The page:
[eDebate] Performance, Debate and the Law

road runner db8coach
Sun Nov 4 12:59:26 CST 2007


Andrew said:

>>>>>>>>>>
There is no clear answer to the question of sexual harassment, and I 
don?t there needs to be a clear policy delineated by a tournament or 
?the community.?
>>>>>>>>>>

And I think there IS a pretty clear policy in most of the real world. For example, my fire department fired a person several years ago for bringing some porn pictures, that he downloaded off the internet at home, to work. He showed them to several people. Not one of those people complained. However, on their behalf, the supervisor was required to take action.

I feel failry confident that had he fought it, he could have kept his job. This was his first offense.

The point remains, however, that materials deemed to be pornographic cannot be brought into the workplace. If I voluntarily choose to go to an art exhibit where I know pornographic materials will be displayed, then that is different. I do not believe that a debate tournament would meet that criterian.

I think the law gets even MORE clear when you remember that while our debaters are mostly in college (there have been some high schoolers debating for college teams) not all of them are 18. I have had many 17 year olds debating for me in the past and have one debating for me right now. I think program directors have a legal obligation to act in loco parentis, and a responsibility to the minors (and their parents) that extends far beyond the law. 

Some discussion has taken place here about how debate was shut off when the team walked out of the room, but I really think that LEGALLY it was better that they did. I honestly think that legal problems were averted by the exit. 


Then Andrew writes:

>>>>>>>>>>>
Question:
What makes a performance that includes a threat of personal violence (I, 
as debater, will attack you) more legally actionable than, let?s say, a 
threat of international violence (I, as USFG, will attack Iran)?
>>>>>>>>>>

Yup, this is the truely the question. It is the reason I have fought so hard against the personalization of debate. We have allowed debate to leave the realm of a make believe GAME where people compete against one another, and we have conflated and confused it with the real world. We have taken what was once a fun, uncomplicated (well, some of the theory was somewhat complicated) competition and degraded it to the point where Andrew's question is actually germane. And make no mistake about it, this question should be laughable.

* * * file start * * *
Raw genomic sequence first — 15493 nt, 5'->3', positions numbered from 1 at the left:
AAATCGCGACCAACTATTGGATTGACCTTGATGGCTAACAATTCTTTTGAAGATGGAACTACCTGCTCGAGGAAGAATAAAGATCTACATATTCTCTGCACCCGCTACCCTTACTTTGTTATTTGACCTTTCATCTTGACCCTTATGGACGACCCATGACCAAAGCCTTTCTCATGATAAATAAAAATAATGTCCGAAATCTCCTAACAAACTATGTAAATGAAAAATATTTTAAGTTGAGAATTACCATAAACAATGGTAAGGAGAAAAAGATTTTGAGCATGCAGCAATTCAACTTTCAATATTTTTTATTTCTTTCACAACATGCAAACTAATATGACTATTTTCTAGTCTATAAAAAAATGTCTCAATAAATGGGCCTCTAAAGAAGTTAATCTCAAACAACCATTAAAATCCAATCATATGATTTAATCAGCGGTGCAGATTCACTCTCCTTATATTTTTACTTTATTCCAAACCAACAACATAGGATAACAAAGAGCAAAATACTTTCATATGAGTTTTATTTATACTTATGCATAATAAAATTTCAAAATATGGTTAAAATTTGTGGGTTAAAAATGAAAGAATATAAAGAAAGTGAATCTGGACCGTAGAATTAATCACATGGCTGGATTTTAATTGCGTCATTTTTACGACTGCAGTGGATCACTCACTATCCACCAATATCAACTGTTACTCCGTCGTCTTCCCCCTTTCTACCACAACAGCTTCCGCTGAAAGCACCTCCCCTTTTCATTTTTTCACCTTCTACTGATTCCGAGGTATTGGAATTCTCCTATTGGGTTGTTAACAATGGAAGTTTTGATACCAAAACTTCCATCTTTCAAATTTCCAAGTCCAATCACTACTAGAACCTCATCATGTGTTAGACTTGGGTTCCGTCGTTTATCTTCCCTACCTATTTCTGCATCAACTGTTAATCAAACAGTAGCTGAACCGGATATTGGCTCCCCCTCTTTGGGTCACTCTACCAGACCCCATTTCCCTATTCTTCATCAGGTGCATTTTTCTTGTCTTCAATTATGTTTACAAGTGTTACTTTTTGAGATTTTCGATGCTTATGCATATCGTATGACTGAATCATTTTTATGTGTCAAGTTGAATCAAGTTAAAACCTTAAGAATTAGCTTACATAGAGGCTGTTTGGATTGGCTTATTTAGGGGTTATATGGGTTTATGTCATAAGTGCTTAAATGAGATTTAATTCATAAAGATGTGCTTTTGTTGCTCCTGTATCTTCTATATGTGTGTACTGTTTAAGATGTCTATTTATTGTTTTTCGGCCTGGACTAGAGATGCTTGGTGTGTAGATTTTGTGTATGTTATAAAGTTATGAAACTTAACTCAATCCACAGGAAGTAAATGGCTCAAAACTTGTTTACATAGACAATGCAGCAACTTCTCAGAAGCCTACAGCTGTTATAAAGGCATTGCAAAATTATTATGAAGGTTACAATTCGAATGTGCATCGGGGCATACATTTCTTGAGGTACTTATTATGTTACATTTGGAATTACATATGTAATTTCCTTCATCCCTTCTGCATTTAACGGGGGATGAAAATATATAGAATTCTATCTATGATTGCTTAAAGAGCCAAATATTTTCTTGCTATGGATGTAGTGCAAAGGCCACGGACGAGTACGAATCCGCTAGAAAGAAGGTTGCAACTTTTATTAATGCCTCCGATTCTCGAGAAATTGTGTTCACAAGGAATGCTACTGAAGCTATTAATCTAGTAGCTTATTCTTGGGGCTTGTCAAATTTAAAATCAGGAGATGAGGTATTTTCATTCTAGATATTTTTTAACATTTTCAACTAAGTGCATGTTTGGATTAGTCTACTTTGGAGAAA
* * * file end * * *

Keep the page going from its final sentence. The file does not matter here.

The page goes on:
We should be able to say, "Dude, it's just a game. I don't think the US should attack Iran anymore than I believe that we should "wipeout" all humans. They are just fun arguments intended to win a competition". But we can't say that anymore. Sad.

Andrew continues:

>>>>>>>>>>
I have one hypothesis:
A doube-bind.
1) Debate has no impact on policy making yet-to-be, making the activity 
un-educational
or
2) Debate does not want to deal with the slippage/affective dimensions 
of how acting like future-policy-makers influences the space of a debate 
happening in the present (stated otherwise, the presence of ?future 
policy-making? that has material consequences currently, justified by 
consequences far in the future)
>>>>>>>>>>

I say your double bind is a false dilemma.

Debate can have a HUGE impact on policy making yet to be. It can be very educational. We learn about the process, the act of  weighing costs, how to defend policies, and a slew of other things. But just because we play the policy making game with "nuke Iran" as our "gametime" policy doesn't mean that we will do that as policy makers in the future. We can learn a LOT from debate about the real world of policy making without a false assumption that the policies we advocate in the game are the same ones we would advocate in the real world. In fact, I think that a "nuke Iran" policy in debate would make it much more likely that we WOULDN'T do something silly later on. Your double bind assumes debaters are stupid and can't tell that what we are doing in a debate round is a competitive game and what we would do as policy makers later in life would have a different impact. I think debaters are smarter than that.

Finally, Andrew says:

>>>>>>>>>>
2) What is the role of appeals to authorities interior/exterior to the 
debate itself? (ie: should we ?debate it out? as a debate argument, or 
does the debate stop and we call the cops?)
>>>>>>>>>>

It depends on the circumstance. If I take a baseball bat to you in debate round (and I call it my performance), I would hope that you would stop the "debate" and call the cops. If I force your 17 year old female debater debater to watch/view pornographic materials after she, her partner, and you, her coach,  have said repeatedly that you don't want that, then I would hope you would stop the "debate" and exit the room (telling the "authorities" would certainly be an option).

If I, as a game player, argue "wipeout" as an argument intended to garner a competitive ballot (as we did for MANY years without dire consequences), then I would hope you would debate it out.

If we can't tell the difference, then I fear we have crossed the line from itelligent college students and professors to fucking dumbasses.......

But then again, maybe I am just too old and have too much common sense.

Bob
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